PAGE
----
Our Official Utah Voter Guide5 min read

Our Official Utah Voter Guide5 min read

It is election season! Ballots are in the mail, meaning it is time we, as citizens of a free nation, make our educated voices heard at the ballot box!

But what if we haven’t read through these citizens initiatives? They can be quite lengthy and tedious to read (which is why we elect representatives to read and write legislation for us), so how do we make an informed decision? How can we tell what was written by special interest groups and corrupt corporations?

Well, as long as we have citizens initiatives, we all have to be informed. Then again, if you’re not sure, you could just vote “no” anyway. Frankly, it’s the safer choice if you are unsure what the bill means. You could also read the proposition’s name, and then assume it means the opposite of what it claims….

Prop 1: The 33% Gas Tax

The poorly named, “Our Schools Now” tax claims to be a tax to raise funds for schools. 

It is not.

Prop 1 is a gas tax increase, and according to the Utah Constitution, the State cannot tax citizens for one thing, then use it for another. 

Rather than just saying, “We are going to raise your taxes,” they do so under the guise of “Think of the children!” 

You will hear that a lot this year, by the way.

Video courtesy of Phill Wright

The way this bill claims to work is as follows: 

  1. Raise the price of every gallon of gas for everyone in Utah.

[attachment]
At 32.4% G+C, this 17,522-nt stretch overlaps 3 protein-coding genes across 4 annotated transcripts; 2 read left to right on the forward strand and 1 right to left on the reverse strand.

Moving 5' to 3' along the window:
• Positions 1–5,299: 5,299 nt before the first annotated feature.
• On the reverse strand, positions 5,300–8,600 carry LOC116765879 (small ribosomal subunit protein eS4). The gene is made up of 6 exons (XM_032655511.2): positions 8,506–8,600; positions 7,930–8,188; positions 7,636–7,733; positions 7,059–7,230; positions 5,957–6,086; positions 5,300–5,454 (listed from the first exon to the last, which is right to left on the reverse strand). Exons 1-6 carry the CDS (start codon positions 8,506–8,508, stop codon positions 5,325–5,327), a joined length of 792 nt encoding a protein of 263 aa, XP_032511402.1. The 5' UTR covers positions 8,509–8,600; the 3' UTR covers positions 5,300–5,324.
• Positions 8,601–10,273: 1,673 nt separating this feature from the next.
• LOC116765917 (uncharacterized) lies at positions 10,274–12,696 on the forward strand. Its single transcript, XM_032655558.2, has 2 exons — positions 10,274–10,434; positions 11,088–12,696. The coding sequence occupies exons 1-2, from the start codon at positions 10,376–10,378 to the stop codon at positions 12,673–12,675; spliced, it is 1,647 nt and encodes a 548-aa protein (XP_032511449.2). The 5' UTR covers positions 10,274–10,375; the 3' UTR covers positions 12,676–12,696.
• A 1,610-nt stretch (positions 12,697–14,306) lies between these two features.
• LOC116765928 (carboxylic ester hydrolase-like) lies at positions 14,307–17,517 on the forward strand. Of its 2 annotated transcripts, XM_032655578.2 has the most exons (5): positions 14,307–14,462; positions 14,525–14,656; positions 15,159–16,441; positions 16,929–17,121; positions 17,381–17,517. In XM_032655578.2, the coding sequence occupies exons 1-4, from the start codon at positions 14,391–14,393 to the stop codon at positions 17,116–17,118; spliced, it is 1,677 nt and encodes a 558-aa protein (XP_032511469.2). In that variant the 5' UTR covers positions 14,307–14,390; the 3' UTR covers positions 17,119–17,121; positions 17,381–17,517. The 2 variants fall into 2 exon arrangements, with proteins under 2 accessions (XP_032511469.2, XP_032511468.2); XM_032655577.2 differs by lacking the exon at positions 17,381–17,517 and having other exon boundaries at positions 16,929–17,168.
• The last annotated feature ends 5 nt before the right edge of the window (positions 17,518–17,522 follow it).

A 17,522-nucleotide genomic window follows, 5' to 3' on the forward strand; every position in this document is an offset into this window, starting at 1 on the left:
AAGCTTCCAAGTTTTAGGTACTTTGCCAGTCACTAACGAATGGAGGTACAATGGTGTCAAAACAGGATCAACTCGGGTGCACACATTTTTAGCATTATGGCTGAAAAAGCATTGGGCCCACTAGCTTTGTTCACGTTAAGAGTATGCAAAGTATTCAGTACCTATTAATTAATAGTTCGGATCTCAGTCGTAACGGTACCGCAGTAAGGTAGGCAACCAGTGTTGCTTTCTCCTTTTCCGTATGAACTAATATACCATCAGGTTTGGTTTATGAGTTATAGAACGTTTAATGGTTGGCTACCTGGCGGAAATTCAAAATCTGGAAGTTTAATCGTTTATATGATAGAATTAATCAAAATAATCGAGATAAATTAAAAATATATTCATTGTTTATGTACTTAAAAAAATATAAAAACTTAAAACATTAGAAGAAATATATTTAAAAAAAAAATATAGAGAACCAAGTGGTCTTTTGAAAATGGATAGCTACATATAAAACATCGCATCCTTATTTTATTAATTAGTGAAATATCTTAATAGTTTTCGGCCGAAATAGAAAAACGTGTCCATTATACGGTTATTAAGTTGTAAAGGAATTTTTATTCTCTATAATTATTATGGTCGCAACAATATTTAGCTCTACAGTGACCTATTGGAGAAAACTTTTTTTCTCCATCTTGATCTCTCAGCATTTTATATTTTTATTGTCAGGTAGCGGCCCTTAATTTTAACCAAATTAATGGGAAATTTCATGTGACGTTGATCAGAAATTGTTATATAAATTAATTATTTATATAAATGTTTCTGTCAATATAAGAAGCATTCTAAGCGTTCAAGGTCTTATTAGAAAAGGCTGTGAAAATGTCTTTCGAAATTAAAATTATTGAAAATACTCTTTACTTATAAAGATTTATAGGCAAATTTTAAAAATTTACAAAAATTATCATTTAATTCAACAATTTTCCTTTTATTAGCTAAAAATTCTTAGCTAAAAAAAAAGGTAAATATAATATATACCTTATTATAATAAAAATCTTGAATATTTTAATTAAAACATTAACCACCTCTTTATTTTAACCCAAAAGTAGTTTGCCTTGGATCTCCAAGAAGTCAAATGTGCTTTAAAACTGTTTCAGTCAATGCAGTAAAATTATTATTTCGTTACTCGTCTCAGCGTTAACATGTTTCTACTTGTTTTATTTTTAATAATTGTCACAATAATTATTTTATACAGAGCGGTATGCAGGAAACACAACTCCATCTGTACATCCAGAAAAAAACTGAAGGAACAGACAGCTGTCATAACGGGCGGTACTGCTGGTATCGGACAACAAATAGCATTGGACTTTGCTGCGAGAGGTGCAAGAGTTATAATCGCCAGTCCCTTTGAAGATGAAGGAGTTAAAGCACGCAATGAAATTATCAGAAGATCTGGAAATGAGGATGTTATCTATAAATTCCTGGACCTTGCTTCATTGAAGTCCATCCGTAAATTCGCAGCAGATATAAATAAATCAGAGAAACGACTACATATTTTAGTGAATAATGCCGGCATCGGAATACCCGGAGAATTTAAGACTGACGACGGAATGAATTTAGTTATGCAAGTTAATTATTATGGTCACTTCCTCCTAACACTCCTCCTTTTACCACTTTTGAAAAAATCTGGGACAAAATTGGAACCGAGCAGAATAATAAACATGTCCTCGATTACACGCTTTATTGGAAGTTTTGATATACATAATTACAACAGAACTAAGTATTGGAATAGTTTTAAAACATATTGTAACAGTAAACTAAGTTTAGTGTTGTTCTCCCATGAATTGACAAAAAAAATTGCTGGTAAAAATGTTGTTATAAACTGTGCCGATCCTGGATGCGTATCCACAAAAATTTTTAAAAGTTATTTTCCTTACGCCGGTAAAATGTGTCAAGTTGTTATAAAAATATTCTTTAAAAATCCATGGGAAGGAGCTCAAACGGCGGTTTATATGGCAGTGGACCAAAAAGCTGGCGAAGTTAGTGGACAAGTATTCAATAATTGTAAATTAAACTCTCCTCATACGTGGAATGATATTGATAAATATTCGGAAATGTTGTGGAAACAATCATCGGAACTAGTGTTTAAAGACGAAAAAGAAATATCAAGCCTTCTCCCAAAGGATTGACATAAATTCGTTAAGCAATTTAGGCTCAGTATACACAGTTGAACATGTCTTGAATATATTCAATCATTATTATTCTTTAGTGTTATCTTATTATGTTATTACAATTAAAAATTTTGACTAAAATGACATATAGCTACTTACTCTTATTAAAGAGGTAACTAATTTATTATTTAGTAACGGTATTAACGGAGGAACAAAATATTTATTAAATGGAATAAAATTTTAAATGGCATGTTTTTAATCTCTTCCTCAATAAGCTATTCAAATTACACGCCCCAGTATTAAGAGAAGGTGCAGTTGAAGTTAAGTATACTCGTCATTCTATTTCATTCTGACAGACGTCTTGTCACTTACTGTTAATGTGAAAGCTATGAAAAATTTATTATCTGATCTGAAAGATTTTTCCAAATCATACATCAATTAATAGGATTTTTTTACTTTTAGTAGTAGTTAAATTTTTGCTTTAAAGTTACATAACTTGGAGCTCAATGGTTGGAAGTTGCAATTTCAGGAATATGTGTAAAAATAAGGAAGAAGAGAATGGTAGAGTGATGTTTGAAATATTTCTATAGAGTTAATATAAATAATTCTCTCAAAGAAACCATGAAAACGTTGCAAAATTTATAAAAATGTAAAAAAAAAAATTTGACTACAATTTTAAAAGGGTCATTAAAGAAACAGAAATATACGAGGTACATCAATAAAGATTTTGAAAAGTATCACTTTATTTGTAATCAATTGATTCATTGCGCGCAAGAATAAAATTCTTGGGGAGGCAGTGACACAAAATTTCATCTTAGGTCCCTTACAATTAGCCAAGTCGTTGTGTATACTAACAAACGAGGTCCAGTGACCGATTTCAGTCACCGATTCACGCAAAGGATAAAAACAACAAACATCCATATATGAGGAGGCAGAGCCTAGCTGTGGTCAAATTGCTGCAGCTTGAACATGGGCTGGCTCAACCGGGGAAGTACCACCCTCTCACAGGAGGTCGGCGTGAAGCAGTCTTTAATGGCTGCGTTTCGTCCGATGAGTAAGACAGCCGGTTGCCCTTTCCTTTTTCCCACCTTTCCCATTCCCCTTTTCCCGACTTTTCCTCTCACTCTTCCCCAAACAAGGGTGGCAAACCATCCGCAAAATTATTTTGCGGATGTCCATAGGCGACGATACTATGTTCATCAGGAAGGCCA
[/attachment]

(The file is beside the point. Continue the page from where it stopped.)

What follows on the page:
2. Use that money to fix the roads and build new ones. That’s all a gas tax can legally be used for.
  3. If there is anything left over, then it can go into a general fund. They promise us that there will be a surplus. Cross their hearts, hope to die. They are super serious about this, and we can trust the government not to waste funds.
  4. If the general fund is not over budget, then the surplus from the gas tax can go to education. They promise us that there will be a surplus. Cross their hearts, hope to die. Again, super serious about keeping this promise. The funds will get to the teachers and students…. eventually.

Prop 2: The Marijuana Bill

This proposition has been the most divisive to Utahns in the Republican Party. Nothing said or written at this point will convince most people one way or the other, however, the primary reason Delegate Digest opposes this proposition is this:

Prop 2 is not small government friendly. It specifically does not allow local governments the ability to determine where marijuana can be grown and sold, meaning it can be grown and sold in the middle of any neighborhood, near any school, or near any park. 

Specifically: It can be grown in any home if there is no dispensary within 100 miles (and there will be none within 100 miles at first, meaning anyone can grow if they start right away); and it can be dispensed in any commercial or industrial zone, regardless of its proximity to areas that citizens would rightly oppose.

Video courtesy of The Libertas Institute

If Republicans support any form of government, we ought to support small government. The closer citizens are to the government, the more easily we find consensus among our community. Of equal importance, the closer government is to the people, the easier we can act as watchdogs to protect our families, our communities, and our rights.

There are many other issues with this bill, most (if not all) of them having been resolved with the compromise between the Libertarian organization, The Libertas Institute, and the Utah legislature.